By JR on Saturday, November 12, 2011
All on the basis of a prophecy. It is a disgrace to Victoria's legal system that a man who spent six years in the nuthouse for murder is considered safe to drive a taxi. They say his insanity is unlikely to recur. How do they know? Do they have the gift of prophecy? I am a qualified psychologist and I am sure that I could not give such an assurance. I would in fact say that the past is the best guide to the future.
It's that insane VCAT again. It was VCAT who penalized two Christian pastors for laughing at the Koran. They should be disbanded. The murderous taxi-driver is an African. That alone would explain the VCAT decision. They are enforcers of political correctness, not any sort of an impartial tribunal. And, sadly, the Court of Appeal has backed them up.
Hopefully no taxi company will hire the murderer. But in the meanwhile, would you take a cab in Melbourne? I wouldn't -- unless I had a long sharp knife on me for self-defence. Or maybe VCAT wants us to avoid getting into cabs driven by Africans. That would be the sort of "unintended" consequence of this biased and irresponsible decision
THE Transport Department has abandoned its long-running legal battle to prevent a killer taxi driver from getting back behind the wheel. The deadline for a last-ditch appeal to the High Court to stop the man, known only as XFJ, from regaining his taxi licence expired this week.
The decision clears the way for the former refugee, who butchered his wife in a fit of insanity 21 years ago, to hit the road.
Last month the Court of Appeal rejected a bid by the Director of Public Transport to overturn an earlier VCAT decision granting the man the right to drive taxis. The department said it would consider an appeal to the High Court.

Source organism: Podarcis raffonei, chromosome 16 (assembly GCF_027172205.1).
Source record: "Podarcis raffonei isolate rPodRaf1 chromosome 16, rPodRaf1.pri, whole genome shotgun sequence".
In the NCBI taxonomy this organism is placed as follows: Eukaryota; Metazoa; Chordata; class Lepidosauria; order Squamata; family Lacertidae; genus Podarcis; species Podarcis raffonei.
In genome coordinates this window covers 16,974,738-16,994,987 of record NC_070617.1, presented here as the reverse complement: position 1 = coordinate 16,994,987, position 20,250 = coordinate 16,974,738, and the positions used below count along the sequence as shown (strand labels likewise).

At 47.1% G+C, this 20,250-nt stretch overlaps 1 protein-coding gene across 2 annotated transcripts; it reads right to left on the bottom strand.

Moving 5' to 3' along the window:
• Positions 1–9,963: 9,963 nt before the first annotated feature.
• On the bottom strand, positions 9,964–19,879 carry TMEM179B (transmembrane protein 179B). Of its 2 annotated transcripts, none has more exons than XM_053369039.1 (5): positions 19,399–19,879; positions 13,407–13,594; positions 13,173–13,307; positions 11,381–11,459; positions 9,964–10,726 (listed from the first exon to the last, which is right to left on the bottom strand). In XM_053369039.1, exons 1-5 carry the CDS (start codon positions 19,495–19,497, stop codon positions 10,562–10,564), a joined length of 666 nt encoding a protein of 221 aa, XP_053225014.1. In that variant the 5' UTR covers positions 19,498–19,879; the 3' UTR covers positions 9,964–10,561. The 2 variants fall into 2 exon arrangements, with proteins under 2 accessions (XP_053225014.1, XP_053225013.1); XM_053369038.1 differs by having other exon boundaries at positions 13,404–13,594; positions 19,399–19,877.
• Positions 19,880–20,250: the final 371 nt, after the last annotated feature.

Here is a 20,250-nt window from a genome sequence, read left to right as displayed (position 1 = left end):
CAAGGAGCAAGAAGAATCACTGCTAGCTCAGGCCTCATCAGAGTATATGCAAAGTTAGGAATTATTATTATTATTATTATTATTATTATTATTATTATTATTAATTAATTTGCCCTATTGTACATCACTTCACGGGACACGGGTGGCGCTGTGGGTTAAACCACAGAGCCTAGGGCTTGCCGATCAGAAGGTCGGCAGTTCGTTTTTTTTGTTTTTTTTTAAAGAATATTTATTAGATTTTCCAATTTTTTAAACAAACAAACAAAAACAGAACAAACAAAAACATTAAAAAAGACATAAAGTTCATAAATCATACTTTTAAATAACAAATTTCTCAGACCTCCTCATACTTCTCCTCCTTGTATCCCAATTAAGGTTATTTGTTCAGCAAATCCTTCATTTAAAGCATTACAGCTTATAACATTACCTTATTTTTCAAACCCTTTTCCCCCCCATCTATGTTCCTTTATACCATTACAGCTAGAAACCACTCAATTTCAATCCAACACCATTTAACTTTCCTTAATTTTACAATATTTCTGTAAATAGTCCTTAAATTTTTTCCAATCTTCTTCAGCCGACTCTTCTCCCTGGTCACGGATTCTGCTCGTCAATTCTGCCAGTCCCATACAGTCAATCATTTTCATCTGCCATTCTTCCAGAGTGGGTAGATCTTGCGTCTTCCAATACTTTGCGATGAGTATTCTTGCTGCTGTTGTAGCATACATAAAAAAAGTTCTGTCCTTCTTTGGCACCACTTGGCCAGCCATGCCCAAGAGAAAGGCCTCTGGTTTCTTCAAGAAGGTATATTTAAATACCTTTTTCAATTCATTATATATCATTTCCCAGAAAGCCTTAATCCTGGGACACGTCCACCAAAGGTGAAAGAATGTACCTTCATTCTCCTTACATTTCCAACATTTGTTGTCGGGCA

After already spending more than $500,000 on the four-year legal fight, a department spokesman confirmed authorities would not pursue the matter. "Having examined the Court of Appeal decision carefully, it was apparent there were no grounds on which to seek special leave to appeal to the High Court and, accordingly, the Department of Transport did not seek special leave," spokesman David Stockman said.
Victoria's taxi industry watchdog has refused to confirm if the cabbie has already applied to regain his licence or embarked on a training course. Victorian Taxi Directorate spokesman Bob Nielson said: "We suggest you contact XFJ's legal representative, as disclosure of whether or not he is accredited is a matter for XFJ." The cabbie's lawyer, Barbara Shalit, of the Victorian Mental Health Legal Centre, declined to comment.
XFJ repeatedly stabbed his wife in 1990. A jury found him not guilty by reason of insanity.
Crime Victims Support Association chief Noel McNamara said the public had a right to know if a violent killer was driving them home. The public should not only be told when XFJ hit the streets as a cabbie, but also know what he looked like. "It was a horrendous crime," Mr McNamara said.
Taxi Association spokesman David Samuel indicated Melbourne's cabbies might not welcome XFJ back. "The safety of drivers and passengers is important," he said.